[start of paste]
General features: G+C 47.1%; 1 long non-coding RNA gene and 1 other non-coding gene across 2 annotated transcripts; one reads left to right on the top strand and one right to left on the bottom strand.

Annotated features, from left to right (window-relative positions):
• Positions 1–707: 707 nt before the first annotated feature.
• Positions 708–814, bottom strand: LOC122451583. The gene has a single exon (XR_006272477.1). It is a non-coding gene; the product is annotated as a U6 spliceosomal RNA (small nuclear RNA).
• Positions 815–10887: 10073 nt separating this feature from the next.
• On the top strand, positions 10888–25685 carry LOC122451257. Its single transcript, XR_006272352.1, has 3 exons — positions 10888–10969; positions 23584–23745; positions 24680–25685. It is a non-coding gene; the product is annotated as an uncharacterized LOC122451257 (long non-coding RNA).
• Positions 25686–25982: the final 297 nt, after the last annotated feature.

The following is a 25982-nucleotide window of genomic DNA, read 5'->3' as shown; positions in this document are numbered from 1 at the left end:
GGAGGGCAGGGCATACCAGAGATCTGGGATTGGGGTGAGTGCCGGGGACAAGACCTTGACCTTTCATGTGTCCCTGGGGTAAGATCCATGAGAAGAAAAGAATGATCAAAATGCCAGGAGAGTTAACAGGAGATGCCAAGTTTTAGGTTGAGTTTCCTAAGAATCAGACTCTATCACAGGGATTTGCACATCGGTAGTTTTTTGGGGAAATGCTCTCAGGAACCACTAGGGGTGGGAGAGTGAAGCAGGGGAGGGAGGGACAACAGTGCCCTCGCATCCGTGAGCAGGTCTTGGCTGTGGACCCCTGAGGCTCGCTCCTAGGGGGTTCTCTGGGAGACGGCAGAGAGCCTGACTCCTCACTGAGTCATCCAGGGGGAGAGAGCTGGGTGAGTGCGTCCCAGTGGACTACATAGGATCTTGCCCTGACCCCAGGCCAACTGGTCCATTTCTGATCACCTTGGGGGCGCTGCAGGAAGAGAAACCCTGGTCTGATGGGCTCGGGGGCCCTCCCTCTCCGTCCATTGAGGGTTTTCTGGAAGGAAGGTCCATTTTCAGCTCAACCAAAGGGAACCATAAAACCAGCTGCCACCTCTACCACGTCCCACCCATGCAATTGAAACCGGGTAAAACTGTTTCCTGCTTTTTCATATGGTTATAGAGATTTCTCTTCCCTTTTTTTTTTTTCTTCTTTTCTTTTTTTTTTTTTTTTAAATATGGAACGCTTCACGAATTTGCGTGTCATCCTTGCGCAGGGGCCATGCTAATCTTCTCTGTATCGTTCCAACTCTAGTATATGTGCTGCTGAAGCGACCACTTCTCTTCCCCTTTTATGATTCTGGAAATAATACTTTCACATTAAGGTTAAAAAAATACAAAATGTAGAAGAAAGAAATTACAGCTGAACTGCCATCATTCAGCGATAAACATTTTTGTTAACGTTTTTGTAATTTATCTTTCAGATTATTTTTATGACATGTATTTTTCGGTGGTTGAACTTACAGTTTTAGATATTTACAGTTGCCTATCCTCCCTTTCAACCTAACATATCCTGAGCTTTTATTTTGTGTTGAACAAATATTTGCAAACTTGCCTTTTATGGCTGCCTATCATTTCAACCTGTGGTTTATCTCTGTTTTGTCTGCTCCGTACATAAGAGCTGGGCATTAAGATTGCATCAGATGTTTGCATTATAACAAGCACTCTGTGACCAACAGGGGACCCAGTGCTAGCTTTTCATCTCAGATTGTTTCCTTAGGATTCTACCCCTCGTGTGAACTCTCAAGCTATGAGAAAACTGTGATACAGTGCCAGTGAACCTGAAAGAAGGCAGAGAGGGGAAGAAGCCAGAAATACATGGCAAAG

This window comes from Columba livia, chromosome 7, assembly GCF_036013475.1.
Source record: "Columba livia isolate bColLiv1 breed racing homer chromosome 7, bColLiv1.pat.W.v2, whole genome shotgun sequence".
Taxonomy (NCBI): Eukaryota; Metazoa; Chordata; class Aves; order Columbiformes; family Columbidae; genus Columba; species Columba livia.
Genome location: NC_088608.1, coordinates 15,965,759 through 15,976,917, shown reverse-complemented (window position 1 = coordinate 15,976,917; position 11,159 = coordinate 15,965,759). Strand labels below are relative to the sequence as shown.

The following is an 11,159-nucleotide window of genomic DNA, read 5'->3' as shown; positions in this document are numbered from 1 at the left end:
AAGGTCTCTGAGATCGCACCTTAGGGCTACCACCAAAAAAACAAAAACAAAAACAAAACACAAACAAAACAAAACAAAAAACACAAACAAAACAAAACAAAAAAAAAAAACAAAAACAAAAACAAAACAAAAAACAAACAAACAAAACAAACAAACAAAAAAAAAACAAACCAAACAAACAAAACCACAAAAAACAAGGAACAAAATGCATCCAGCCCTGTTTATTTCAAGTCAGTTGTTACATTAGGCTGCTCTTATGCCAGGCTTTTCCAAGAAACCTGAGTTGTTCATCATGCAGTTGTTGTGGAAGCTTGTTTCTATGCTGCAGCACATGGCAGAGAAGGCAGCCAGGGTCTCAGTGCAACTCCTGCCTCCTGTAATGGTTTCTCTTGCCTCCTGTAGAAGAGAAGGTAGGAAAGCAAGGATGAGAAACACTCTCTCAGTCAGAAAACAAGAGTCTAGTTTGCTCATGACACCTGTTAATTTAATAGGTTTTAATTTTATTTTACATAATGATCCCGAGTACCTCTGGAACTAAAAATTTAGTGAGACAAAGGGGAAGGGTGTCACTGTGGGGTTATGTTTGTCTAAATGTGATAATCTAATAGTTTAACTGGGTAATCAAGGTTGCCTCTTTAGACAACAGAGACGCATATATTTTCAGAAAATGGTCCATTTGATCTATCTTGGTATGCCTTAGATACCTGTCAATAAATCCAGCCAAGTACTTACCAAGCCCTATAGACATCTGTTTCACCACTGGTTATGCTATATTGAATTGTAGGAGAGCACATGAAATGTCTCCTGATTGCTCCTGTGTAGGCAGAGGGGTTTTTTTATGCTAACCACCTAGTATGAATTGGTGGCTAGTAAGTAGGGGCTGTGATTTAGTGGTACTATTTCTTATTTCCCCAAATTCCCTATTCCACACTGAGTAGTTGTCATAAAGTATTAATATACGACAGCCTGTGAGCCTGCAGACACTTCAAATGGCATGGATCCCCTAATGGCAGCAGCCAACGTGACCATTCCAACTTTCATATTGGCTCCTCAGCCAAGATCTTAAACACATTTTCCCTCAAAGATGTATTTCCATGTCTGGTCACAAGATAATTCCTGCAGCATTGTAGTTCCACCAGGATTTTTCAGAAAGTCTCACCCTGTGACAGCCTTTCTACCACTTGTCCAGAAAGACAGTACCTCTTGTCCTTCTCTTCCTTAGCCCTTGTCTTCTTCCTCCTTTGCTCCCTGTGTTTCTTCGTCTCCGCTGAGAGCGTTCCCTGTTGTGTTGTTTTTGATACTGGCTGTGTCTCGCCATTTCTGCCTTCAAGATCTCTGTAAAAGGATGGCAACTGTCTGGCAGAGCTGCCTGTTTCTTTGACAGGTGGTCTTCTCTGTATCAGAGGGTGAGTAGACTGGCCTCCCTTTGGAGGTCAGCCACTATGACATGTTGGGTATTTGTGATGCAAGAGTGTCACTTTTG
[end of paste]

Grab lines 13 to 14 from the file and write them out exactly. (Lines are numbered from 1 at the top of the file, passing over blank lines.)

Genome location: NC_088608.1, coordinates 15,965,759 through 15,976,917, shown reverse-complemented (window position 1 = coordinate 15,976,917; position 11,159 = coordinate 15,965,759). Strand labels below are relative to the sequence as shown.

The following is an 11,159-nucleotide window of genomic DNA, read 5'->3' as shown; positions in this document are numbered from 1 at the left end: